NEW YORK — A new book on Iwo Jima demystifies the flag, said Richard Bernstein, reviewing it for The New York Times.

What James Bradley calls “The Photograph in Flags of Our Fathers” (Bantam, 2000) is only too famous: a picture of a small band of soldiers in battle fatigues struggling to raise the U.S. flag on what appears to be a devastated, windswept hilltop. Almost accidentally taken by Joe Rosenthal, the photo instantly captured the American imagination as the very image of valor and patriotism.

The idea for what finally became the 100-ton bronze statue, the U.S. Marine Corps Memorial, was proposed less than 20 days after the flag-raising, before the battle was over.

Three of the six flag-raisers were killed in subsequent battles. The three survivors were summoned home as heroes to spearhead a war-bond campaign. The campaign was a glorious success. It raised $26.3 billion — twice the original target. The sum was equal to one-half of the U.S. budget for the year.

Yet, already during the fervent national tour, a schism began to appear between the heroes and the adulators, Bradley reports. For the heroes, there was nothing heroic about the flag-raising. The first flag raised was small. When the replacement flag was raised, they happened to be around, so they lent a hand. It was as simple as that.

And the flag-raising and the adulation affected the three men differently. For Ira Hayes, a Pima Indian from Arizona, it became in the end a sort of stigma — something that would be brought up when he least needed it. For Rene Gagnon, a mill worker from Manchester, it became a phantom on which he could never build an imagined career.

And for John Bradley, a future owner of a funeral home in a small town in Wisconsin, it became something to be avoided whenever possible. Most insistent on “no heroism” during the bond tour, he saw the discrepancy between image and reality most clearly.

Indeed, it was his father’s lifelong reticence on the subject of Iwo Jima and flag-raising, and the posthumous discovery that his father had been decorated with the Navy Cross, that compelled James Bradley to look into the lives of the six men, piece together the battles they fought, and examine what happened afterward. The result is a son’s heartfelt tribute to his beloved father.

Knowing it is a filial tribute, I still find “Flags of Our Fathers” bumpy in places — yes, where Bradley describes the enemy, the Japanese. In demystifying the flag-raisers, I wish he had demystified the defenders. Instead, he resorts to unthinking wartime contrasting.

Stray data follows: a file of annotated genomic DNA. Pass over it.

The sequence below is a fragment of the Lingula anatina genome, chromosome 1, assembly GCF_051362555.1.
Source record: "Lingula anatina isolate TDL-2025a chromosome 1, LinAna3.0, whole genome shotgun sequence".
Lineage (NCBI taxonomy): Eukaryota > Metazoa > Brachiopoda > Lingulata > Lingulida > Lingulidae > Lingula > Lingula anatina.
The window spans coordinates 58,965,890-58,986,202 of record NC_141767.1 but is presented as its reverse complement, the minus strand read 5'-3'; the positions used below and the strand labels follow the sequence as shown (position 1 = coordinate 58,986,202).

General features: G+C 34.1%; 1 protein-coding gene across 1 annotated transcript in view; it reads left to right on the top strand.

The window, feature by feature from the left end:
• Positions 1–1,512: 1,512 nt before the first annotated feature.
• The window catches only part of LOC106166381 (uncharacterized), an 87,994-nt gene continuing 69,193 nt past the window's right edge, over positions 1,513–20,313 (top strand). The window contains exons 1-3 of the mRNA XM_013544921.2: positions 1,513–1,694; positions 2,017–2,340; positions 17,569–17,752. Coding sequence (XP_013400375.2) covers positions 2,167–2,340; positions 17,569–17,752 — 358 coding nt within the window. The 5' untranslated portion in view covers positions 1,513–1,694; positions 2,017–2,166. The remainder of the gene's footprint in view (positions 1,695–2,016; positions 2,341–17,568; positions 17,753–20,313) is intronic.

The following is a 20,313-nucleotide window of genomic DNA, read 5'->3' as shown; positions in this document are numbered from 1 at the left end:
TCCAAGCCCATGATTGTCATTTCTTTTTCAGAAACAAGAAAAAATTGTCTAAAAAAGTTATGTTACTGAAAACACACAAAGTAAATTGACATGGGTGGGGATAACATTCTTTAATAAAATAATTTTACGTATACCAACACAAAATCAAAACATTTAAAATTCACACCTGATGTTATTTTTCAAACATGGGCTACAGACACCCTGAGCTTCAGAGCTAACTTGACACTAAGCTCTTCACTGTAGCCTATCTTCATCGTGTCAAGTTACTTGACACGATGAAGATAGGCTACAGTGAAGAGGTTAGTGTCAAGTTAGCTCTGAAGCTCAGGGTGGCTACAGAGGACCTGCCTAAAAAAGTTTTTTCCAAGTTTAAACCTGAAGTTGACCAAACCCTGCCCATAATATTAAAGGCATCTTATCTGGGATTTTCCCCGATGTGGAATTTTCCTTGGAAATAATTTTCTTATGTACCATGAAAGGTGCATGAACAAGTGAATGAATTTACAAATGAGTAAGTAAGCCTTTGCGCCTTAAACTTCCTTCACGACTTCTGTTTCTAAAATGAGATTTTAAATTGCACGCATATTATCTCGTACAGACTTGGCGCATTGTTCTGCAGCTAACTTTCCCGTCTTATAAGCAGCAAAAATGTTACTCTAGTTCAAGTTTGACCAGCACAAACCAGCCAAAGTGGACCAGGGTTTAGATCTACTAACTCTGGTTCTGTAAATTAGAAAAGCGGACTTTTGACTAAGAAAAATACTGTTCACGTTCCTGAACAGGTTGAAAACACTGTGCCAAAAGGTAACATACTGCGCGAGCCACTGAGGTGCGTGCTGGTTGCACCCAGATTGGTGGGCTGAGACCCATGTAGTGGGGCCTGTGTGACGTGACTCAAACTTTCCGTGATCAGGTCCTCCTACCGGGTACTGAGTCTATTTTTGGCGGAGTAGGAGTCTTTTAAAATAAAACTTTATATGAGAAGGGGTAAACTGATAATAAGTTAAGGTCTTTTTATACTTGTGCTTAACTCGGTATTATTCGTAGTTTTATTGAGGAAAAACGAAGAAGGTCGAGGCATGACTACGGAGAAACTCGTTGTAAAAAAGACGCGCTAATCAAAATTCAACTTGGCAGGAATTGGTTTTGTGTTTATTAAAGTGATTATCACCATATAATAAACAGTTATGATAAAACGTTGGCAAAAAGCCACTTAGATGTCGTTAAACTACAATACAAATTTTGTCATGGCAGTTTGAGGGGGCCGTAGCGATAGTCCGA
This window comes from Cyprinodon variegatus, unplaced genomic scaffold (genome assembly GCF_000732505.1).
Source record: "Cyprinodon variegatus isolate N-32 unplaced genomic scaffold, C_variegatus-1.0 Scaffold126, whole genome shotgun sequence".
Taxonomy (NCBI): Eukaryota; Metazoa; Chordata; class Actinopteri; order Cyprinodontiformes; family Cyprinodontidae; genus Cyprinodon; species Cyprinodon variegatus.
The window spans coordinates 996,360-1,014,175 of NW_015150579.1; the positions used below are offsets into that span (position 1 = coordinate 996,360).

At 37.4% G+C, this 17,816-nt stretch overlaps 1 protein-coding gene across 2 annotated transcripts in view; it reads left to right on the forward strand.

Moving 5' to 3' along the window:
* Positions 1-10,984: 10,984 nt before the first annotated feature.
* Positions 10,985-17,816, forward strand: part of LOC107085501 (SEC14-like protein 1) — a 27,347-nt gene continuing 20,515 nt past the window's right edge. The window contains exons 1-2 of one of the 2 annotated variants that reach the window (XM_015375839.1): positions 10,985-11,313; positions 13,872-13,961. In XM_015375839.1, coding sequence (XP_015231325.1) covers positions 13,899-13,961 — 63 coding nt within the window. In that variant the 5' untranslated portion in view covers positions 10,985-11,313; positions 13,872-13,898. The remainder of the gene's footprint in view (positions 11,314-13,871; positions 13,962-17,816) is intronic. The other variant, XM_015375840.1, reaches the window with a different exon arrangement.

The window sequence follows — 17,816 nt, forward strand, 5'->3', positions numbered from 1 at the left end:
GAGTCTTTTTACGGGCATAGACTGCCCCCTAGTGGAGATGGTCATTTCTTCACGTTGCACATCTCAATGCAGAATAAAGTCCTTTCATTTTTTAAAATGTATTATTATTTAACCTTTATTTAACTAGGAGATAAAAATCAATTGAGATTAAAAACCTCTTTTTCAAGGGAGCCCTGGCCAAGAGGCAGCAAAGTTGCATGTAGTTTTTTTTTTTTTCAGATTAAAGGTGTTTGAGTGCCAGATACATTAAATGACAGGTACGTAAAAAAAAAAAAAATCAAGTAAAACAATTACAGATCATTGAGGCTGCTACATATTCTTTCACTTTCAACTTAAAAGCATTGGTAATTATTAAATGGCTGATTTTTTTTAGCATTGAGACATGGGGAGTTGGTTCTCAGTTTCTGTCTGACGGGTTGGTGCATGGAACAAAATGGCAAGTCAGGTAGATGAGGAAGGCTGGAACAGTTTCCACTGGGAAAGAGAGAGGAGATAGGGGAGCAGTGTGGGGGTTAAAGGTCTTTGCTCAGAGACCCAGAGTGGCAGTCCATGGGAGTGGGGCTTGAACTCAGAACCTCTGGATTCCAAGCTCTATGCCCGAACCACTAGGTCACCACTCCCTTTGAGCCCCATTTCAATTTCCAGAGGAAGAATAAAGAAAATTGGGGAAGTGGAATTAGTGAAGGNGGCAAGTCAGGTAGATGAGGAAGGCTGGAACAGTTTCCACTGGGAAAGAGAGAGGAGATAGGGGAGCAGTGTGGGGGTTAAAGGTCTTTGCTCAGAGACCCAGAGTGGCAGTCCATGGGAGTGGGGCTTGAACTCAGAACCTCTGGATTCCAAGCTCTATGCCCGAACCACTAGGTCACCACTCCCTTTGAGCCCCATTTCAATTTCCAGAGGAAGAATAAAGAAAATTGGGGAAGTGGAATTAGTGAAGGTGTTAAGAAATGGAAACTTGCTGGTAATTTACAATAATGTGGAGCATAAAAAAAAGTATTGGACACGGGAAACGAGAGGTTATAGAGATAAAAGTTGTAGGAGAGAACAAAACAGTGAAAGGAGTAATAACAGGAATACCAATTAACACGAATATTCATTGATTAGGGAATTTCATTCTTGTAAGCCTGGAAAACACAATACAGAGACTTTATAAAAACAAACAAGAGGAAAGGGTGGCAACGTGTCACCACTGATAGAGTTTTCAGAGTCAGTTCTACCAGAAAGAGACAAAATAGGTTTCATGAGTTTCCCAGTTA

So, the U.S. Marines are “the cream of American democracy,” while the Japanese soldiers are “the elite minions of a thoroughly militarized society.” He exalts the marine corps for breaking the “individualists” (they are American!) into “powerlessness” to turn them into cogs of a “human war machine”; in another, he condemns the Japanese military for doing just about the same thing.

The slogan “Death Before Dishonor” is a fine expression for the American fighting man; for the Japanese, it is a “myth-obsessed” absurdity or else a manifestation of a “corrupt” samurai code. Likewise, Bradley at one point speaks of Japanese soldiers as “suicidal”; in the next breath he mentions “brave marines trained to advance despite any conditions and all losses.”

Bradley apparently does this in part out of a filial remorse. He attended college in Tokyo (days of “study or sushi”) and once thought he had figured the “real” reason the United States fought Japan: “FDR’s severing of their oil lines forced Japan — an industrial beached whale — to attack Pearl Harbor in self-defense.” And once, at a Thanksgiving dinner, he expounded this view in his attempt to “enlighten” his father.

Years later, perhaps after he discovered the “secret” of his father’s reluctance to talk, he decided this “self-defense” argument was “bogus.” What was John Bradley’s secret? During the heat of battle, his best friend was captured by the Japanese; when his body was found, it was mangled from torture and had its penis stuck in its mouth.

Yet, with due respect to James Bradley’s filial love and remorse, I wonder if this was reason enough for him to talk, half a century later, like a marine who’s just survived a hellish battle.

In writing about Rear Adm. Rinosuke Ichimaru, one of the two commanders of Iwo Jima, Sukehiro Hirakawa, a former professor of English at the University of Tokyo, has suggested that history may be measured by the units of day, month, year and century.

We need not use the unit of century to see that the Battle of Iwo Jima was a battle in which an overwhelming force set out to annihilate a trapped enemy, and did. The statistics and facts that Bradley has marshaled to write “Flags of Our Fathers” show this: “70,000 assault-troop marines” lined up against a garrison whose strength was originally put at 14,000 men; 72 consecutive days” of bombing and bombardment before the first landing; and so forth.

As Gen. Graves Erskine said at the dedication of a cemetery on Iwo Jima on March 14 while the battle raged, “Victory [for the U.S] was never in doubt.” In these circumstances, to speak of enemy savagery makes little sense.

James Bradley is “straightforwardly patriotic,” to quote reviewer Richard Bernstein. But “Flags of Our Fathers,” which has become a best seller, has left me wondering if straightforward patriotism was what his father wanted.

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